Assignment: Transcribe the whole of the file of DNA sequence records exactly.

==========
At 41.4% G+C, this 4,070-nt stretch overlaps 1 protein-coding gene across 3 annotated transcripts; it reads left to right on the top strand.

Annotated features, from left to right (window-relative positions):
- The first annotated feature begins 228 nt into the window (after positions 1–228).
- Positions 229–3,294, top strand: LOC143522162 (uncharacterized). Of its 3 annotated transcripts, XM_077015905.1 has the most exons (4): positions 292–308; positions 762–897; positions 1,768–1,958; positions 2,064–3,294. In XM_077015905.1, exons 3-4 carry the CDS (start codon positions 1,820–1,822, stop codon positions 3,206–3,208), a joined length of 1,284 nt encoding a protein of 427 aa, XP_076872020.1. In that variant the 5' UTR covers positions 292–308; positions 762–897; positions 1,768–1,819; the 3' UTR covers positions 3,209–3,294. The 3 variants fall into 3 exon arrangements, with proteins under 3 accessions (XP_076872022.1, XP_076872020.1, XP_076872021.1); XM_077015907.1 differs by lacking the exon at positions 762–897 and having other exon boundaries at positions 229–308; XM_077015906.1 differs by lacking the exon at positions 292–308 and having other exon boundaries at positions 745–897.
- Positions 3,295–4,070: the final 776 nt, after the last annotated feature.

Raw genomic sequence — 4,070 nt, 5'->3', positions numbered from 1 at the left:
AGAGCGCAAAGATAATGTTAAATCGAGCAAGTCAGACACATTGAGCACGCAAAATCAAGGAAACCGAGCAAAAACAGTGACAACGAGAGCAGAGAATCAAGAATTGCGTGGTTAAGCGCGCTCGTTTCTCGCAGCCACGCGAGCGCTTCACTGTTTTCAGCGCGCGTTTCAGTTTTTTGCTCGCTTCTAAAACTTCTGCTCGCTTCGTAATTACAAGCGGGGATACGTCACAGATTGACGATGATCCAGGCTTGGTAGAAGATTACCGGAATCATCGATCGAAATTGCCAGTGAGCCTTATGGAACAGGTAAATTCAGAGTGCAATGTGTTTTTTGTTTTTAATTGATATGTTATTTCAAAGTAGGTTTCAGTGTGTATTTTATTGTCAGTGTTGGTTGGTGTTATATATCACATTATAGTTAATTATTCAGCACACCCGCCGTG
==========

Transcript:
At 41.4% G+C, this 4,070-nt stretch overlaps 1 protein-coding gene across 3 annotated transcripts; it reads left to right on the top strand.

Annotated features, from left to right (window-relative positions):
- The first annotated feature begins 228 nt into the window (after positions 1–228).
- Positions 229–3,294, top strand: LOC143522162 (uncharacterized). Of its 3 annotated transcripts, XM_077015905.1 has the most exons (4): positions 292–308; positions 762–897; positions 1,768–1,958; positions 2,064–3,294. In XM_077015905.1, exons 3-4 carry the CDS (start codon positions 1,820–1,822, stop codon positions 3,206–3,208), a joined length of 1,284 nt encoding a protein of 427 aa, XP_076872020.1. In that variant the 5' UTR covers positions 292–308; positions 762–897; positions 1,768–1,819; the 3' UTR covers positions 3,209–3,294. The 3 variants fall into 3 exon arrangements, with proteins under 3 accessions (XP_076872022.1, XP_076872020.1, XP_076872021.1); XM_077015907.1 differs by lacking the exon at positions 762–897 and having other exon boundaries at positions 229–308; XM_077015906.1 differs by lacking the exon at positions 292–308 and having other exon boundaries at positions 745–897.
- Positions 3,295–4,070: the final 776 nt, after the last annotated feature.

Raw genomic sequence — 4,070 nt, 5'->3', positions numbered from 1 at the left:
AGAGCGCAAAGATAATGTTAAATCGAGCAAGTCAGACACATTGAGCACGCAAAATCAAGGAAACCGAGCAAAAACAGTGACAACGAGAGCAGAGAATCAAGAATTGCGTGGTTAAGCGCGCTCGTTTCTCGCAGCCACGCGAGCGCTTCACTGTTTTCAGCGCGCGTTTCAGTTTTTTGCTCGCTTCTAAAACTTCTGCTCGCTTCGTAATTACAAGCGGGGATACGTCACAGATTGACGATGATCCAGGCTTGGTAGAAGATTACCGGAATCATCGATCGAAATTGCCAGTGAGCCTTATGGAACAGGTAAATTCAGAGTGCAATGTGTTTTTTGTTTTTAATTGATATGTTATTTCAAAGTAGGTTTCAGTGTGTATTTTATTGTCAGTGTTGGTTGGTGTTATATATCACATTATAGTTAATTATTCAGCACACCCGCCGTG